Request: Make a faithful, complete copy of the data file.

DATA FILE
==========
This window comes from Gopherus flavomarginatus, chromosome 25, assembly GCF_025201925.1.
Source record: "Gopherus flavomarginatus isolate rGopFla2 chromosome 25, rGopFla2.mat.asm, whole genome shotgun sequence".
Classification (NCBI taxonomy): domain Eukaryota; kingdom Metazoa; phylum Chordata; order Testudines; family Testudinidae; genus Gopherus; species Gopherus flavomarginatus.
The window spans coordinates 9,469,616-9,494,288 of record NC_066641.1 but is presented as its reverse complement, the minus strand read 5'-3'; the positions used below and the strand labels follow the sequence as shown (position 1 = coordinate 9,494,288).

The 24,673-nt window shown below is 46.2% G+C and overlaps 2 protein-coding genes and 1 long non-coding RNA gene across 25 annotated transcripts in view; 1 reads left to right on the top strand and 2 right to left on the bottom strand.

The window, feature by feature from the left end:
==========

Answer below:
This window comes from Gopherus flavomarginatus, chromosome 25, assembly GCF_025201925.1.
Source record: "Gopherus flavomarginatus isolate rGopFla2 chromosome 25, rGopFla2.mat.asm, whole genome shotgun sequence".
Classification (NCBI taxonomy): domain Eukaryota; kingdom Metazoa; phylum Chordata; order Testudines; family Testudinidae; genus Gopherus; species Gopherus flavomarginatus.
The window spans coordinates 9,469,616-9,494,288 of record NC_066641.1 but is presented as its reverse complement, the minus strand read 5'-3'; the positions used below and the strand labels follow the sequence as shown (position 1 = coordinate 9,494,288).

The 24,673-nt window shown below is 46.2% G+C and overlaps 2 protein-coding genes and 1 long non-coding RNA gene across 25 annotated transcripts in view; 1 reads left to right on the top strand and 2 right to left on the bottom strand.

The window, feature by feature from the left end: